When the leading French utility company, Electricité de France (EDF), commissioned a new regional headquarters, it aimed to bring together managerial and technical staff previously scattered over a number of locations around Bordeaux. Appropriately, as an energy provider, it was also persuaded to embrace the efficient use of electricity for all its energy needs. The resulting building both exemplifies the practice’s long-standing philosophy of encouraging social integration and amenity in the workplace and makes a compelling case for adopting more sustainable development strategies.
The building has a thermally efficient building envelope that capitalises on a tradition of excellence in concrete construction in France. In this respect, it draws on the lessons of earlier French projects, notably the Lycée Albert Camus in Fréjus, which employs passive climate control techniques dating back to traditional Arabic architecture. Like the Fréjus Lycée, the EDF building’s reinforced concrete frame and ceiling vaults - designed for good acoustic performance - have a high thermal mass, which helps to maintain constant internal temperatures. Natural ventilation and daylight are exploited as much as possible, both to reduce energy consumption and to create enjoyable working conditions. In the summer, high-level vents open automatically to cool the building fabric overnight. Daytime cooling is provided by chilled floors, which can alternatively be heated in the winter. The windows incorporate mirrors, or ‘light shelves’, to reflect light into the office interiors, while cedar louvres prevent solar gain. Following the strategy of relying on ‘geometries, not mechanisms’, the louvres are fixed and aligned to respond to very different light conditions on the east and west facades. Additionally, the building reuses its own waste energy, the heating and cooling system being run by an electric pump powered by the central exhaust stack.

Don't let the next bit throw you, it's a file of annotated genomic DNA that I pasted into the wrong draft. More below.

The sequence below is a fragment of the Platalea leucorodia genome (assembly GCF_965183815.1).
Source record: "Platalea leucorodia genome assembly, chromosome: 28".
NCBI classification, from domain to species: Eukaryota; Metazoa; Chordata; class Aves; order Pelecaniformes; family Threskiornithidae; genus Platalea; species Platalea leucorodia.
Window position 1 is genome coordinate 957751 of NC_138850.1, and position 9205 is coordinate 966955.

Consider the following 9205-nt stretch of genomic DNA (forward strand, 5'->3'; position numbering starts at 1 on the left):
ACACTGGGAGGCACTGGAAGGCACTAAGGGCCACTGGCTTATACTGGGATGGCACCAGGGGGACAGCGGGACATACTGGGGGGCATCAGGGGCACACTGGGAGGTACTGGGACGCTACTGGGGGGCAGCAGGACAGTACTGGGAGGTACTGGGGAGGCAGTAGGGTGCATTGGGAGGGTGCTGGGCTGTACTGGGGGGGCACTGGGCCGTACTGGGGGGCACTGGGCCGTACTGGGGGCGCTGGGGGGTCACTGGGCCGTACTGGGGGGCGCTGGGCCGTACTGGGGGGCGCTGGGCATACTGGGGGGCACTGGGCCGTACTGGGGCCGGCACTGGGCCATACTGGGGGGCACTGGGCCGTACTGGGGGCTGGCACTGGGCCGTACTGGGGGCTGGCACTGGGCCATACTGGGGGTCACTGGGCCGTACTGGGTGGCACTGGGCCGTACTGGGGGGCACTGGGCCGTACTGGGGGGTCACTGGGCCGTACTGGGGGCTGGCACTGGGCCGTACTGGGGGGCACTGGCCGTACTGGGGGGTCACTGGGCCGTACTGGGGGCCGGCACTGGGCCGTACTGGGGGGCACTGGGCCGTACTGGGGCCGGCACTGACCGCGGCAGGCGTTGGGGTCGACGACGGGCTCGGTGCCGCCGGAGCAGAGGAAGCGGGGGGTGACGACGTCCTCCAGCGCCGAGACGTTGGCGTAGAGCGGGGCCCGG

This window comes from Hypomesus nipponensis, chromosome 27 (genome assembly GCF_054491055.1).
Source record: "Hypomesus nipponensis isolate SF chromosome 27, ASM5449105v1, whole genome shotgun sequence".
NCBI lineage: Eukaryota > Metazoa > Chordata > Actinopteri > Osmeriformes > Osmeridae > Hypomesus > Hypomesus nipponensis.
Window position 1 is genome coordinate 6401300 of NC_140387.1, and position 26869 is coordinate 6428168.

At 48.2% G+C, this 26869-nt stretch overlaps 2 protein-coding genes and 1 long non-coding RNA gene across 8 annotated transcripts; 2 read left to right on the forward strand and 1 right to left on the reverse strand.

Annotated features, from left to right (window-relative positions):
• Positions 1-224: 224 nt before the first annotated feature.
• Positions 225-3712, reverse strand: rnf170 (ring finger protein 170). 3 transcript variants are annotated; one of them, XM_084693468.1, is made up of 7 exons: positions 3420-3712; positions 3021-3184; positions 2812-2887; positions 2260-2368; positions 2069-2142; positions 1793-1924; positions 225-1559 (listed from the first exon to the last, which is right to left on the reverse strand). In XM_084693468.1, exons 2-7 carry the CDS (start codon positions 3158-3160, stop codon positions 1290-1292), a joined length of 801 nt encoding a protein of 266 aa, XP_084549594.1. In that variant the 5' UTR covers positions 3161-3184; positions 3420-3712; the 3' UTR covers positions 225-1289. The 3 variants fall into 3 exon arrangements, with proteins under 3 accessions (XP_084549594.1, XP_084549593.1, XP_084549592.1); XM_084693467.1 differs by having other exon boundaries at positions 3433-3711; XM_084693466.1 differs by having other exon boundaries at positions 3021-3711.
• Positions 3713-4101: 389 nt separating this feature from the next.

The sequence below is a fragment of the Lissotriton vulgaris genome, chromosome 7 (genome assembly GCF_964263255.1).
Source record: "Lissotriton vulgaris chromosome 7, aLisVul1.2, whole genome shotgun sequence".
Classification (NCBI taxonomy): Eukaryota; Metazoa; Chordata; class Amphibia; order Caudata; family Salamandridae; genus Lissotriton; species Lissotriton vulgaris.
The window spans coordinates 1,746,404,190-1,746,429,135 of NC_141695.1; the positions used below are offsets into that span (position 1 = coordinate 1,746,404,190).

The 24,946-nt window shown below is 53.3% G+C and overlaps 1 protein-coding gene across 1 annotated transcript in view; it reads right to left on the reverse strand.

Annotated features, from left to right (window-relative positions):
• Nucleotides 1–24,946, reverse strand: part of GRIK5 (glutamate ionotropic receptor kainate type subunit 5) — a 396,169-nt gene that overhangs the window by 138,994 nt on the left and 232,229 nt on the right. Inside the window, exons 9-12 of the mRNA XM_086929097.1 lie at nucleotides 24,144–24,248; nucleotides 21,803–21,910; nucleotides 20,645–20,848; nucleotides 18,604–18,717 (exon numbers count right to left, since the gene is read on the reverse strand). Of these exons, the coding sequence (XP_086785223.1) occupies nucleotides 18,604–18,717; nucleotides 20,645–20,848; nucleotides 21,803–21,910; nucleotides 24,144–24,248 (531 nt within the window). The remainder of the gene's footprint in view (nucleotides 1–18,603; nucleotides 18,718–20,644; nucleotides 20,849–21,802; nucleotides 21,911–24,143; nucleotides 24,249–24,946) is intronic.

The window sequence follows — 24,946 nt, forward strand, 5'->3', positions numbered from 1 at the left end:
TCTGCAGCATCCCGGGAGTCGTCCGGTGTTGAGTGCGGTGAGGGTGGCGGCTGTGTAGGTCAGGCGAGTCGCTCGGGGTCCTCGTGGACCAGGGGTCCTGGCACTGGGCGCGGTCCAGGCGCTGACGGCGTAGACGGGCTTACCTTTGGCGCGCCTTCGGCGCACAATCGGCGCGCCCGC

A model for efficient energy management, the building is also rooted in the landscape traditions of the region. From the covered entrance plaza, which forms the visual focus of the scheme, the long entrance axis continues in an avenue of trees, the pleached limes and gravel recalling the scale and geometry of the nearby Château Raba as well as the great Place des Quinconxes in the centre of Bordeaux.